on 12th December 2015

Historic climate deal has not saved the world, but it gives a ray of hope for the world’s poorest people

(12 December, Paris) Today the world reached a landmark moment in the fight against climate change, but it is still not enough for the world’s poorest people, says humanitarian aid organisation CARE International.

Philippe Lévêque, Executive Director of CARE France said:

“The Paris Agreement gives a ray of hope to the world’s poorest and most vulnerable people on the frontlines of escalating climate impacts, but its significance depends on governments’ ability to deliver on the promises made in Paris today. The fight to build a climate safe world is not yet over.”

Ruth Mitei, Advocacy Advisor of CARE International’s Adaptation Learning Programme for Africa said:

“The climate vulnerable countries, supported by the civil society, led the way to increasing the ambition of the climate deal. The inclusion of the 1.5°C temperature limit in the agreement is a big win for the world’s poorest people. Now governments must accelerate the shift away from fossil fuels to renewable energies, and avoid false solutions which threaten people’s food security.”

Sven Harmeling, Climate Change Advocacy Coordinator of CARE International said:

Politics block progress on loss and damage

“Climate change is already causing devastating impacts for poor people around the world. Developed countries politicised the issue of loss and damage in the Paris talks, trying to limit options for poor countries to deal with climate threats. With the Paris Agreement, all countries promise not to leave the poor behind. Developed countries now leave Paris with an even higher moral obligation to rapidly cut their emissions and scale up financial support for the most vulnerable people.”

Battle over human rights and gender equality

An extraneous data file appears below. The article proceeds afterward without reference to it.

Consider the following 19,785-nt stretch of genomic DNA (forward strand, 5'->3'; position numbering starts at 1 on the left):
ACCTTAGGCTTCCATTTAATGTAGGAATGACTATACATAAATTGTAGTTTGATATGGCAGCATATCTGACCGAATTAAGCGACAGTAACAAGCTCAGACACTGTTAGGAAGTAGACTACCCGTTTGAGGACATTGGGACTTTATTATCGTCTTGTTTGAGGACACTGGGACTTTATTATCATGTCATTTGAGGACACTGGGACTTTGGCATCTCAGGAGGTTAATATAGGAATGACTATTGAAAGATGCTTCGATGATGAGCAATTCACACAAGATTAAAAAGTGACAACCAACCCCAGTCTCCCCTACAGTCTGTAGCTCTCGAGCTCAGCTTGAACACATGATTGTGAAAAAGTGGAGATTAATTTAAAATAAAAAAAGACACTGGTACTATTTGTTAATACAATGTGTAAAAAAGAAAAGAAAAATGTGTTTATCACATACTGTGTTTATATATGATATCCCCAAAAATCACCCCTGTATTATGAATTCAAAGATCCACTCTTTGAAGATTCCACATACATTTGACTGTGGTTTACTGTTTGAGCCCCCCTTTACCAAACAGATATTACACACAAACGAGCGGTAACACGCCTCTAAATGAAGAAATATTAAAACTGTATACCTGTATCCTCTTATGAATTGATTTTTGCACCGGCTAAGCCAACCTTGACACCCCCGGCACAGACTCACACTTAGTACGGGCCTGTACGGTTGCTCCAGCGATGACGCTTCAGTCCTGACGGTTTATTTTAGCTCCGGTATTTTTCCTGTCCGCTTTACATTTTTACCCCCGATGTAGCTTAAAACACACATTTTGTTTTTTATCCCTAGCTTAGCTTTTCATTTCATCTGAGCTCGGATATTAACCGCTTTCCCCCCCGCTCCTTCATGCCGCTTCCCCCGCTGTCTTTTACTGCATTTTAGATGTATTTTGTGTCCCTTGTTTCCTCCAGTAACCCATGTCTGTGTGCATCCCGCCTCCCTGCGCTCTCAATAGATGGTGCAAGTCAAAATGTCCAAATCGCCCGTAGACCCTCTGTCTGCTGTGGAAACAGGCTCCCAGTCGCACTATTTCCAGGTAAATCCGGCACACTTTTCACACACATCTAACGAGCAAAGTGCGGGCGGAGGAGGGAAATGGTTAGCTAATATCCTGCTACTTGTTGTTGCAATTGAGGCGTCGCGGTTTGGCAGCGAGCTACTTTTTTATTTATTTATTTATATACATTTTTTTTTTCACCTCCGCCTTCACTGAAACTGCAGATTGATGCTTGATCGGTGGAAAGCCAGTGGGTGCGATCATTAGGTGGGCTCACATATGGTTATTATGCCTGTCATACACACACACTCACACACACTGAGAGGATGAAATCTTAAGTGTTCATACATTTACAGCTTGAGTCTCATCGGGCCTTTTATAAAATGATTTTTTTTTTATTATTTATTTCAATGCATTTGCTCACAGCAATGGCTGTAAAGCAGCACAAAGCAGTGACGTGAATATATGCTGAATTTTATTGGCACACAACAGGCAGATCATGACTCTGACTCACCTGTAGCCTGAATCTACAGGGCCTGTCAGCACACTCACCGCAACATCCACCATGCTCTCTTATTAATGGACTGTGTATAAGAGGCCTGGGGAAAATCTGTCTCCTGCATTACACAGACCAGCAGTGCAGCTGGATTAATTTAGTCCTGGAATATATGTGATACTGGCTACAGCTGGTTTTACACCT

“Civil society and a broad coalition of countries fought hard to ensure that human rights and gender equality are enshrined in the Paris deal. The Paris Agreement can be a springboard for strengthened action on human rights and climate change, if all countries deliver on their promises.”

The fight for climate justice isn’t finished

“The next five years are critical for scaling up climate action across the world before the Paris Agreement comes into force in 2020 and to deliver the promises made in Paris. The climate problem has not yet been solved; as the poorest and most vulnerable people will continue to bear the brunt of climate impacts, CARE will continue the fight for climate justice.”



Notes for Editors

  1. To arrange an interview in Paris with CARE International’s climate change experts, contact Viivi Erkkilä, CARE International’s Climate Change Press and Communications Coordinator: verkkila@careclimatechange.org or +44 (0)7 7924 54130; OR Laury-Anne Bellessa, CARE France’s Media Relations Manager at bellessa@carefrance.org or +33 6246 18537
  1. CARE International is a leading humanitarian organisation fighting global poverty and delivering lifesaving assistance in emergencies. In 90 countries around the world, CARE places special focus on working alongside poor girls and women to equip them with the proper resources to lift their families and communities out of poverty. To learn more about CARE International’s work on climate change, please visit: www.careclimatechange.org
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